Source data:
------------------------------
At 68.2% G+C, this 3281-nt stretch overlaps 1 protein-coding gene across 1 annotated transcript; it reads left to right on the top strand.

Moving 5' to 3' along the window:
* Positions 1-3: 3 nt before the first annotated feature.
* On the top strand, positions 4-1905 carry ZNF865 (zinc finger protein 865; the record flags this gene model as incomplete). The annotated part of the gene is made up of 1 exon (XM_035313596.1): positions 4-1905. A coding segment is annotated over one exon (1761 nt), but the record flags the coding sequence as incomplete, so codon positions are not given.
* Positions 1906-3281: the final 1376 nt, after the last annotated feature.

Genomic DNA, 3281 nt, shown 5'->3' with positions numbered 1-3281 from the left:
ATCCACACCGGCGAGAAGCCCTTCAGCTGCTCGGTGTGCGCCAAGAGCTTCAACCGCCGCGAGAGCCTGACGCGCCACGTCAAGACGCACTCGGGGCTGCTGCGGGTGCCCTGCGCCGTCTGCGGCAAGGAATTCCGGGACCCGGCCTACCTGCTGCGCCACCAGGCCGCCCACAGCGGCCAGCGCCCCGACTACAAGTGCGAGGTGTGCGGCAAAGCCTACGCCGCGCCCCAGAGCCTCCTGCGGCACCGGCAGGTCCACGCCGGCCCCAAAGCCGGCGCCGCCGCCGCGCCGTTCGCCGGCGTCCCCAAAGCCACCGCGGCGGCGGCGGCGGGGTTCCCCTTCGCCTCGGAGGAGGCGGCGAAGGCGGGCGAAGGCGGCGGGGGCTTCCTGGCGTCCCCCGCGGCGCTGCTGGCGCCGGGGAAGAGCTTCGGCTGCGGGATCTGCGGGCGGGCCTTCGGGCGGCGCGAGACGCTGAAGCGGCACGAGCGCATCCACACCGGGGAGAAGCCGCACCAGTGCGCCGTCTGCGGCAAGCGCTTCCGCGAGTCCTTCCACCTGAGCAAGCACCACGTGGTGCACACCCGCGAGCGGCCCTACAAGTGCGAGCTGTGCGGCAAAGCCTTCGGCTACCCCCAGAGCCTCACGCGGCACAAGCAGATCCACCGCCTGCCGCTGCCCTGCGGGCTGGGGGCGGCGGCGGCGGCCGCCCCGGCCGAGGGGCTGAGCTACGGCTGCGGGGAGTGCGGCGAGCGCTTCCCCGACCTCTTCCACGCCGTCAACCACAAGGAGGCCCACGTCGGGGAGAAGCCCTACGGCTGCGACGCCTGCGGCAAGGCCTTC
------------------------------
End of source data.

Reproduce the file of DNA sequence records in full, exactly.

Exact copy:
At 68.2% G+C, this 3281-nt stretch overlaps 1 protein-coding gene across 1 annotated transcript; it reads left to right on the top strand.

Moving 5' to 3' along the window:
* Positions 1-3: 3 nt before the first annotated feature.
* On the top strand, positions 4-1905 carry ZNF865 (zinc finger protein 865; the record flags this gene model as incomplete). The annotated part of the gene is made up of 1 exon (XM_035313596.1): positions 4-1905. A coding segment is annotated over one exon (1761 nt), but the record flags the coding sequence as incomplete, so codon positions are not given.
* Positions 1906-3281: the final 1376 nt, after the last annotated feature.

Genomic DNA, 3281 nt, shown 5'->3' with positions numbered 1-3281 from the left:
ATCCACACCGGCGAGAAGCCCTTCAGCTGCTCGGTGTGCGCCAAGAGCTTCAACCGCCGCGAGAGCCTGACGCGCCACGTCAAGACGCACTCGGGGCTGCTGCGGGTGCCCTGCGCCGTCTGCGGCAAGGAATTCCGGGACCCGGCCTACCTGCTGCGCCACCAGGCCGCCCACAGCGGCCAGCGCCCCGACTACAAGTGCGAGGTGTGCGGCAAAGCCTACGCCGCGCCCCAGAGCCTCCTGCGGCACCGGCAGGTCCACGCCGGCCCCAAAGCCGGCGCCGCCGCCGCGCCGTTCGCCGGCGTCCCCAAAGCCACCGCGGCGGCGGCGGCGGGGTTCCCCTTCGCCTCGGAGGAGGCGGCGAAGGCGGGCGAAGGCGGCGGGGGCTTCCTGGCGTCCCCCGCGGCGCTGCTGGCGCCGGGGAAGAGCTTCGGCTGCGGGATCTGCGGGCGGGCCTTCGGGCGGCGCGAGACGCTGAAGCGGCACGAGCGCATCCACACCGGGGAGAAGCCGCACCAGTGCGCCGTCTGCGGCAAGCGCTTCCGCGAGTCCTTCCACCTGAGCAAGCACCACGTGGTGCACACCCGCGAGCGGCCCTACAAGTGCGAGCTGTGCGGCAAAGCCTTCGGCTACCCCCAGAGCCTCACGCGGCACAAGCAGATCCACCGCCTGCCGCTGCCCTGCGGGCTGGGGGCGGCGGCGGCGGCCGCCCCGGCCGAGGGGCTGAGCTACGGCTGCGGGGAGTGCGGCGAGCGCTTCCCCGACCTCTTCCACGCCGTCAACCACAAGGAGGCCCACGTCGGGGAGAAGCCCTACGGCTGCGACGCCTGCGGCAAGGCCTTC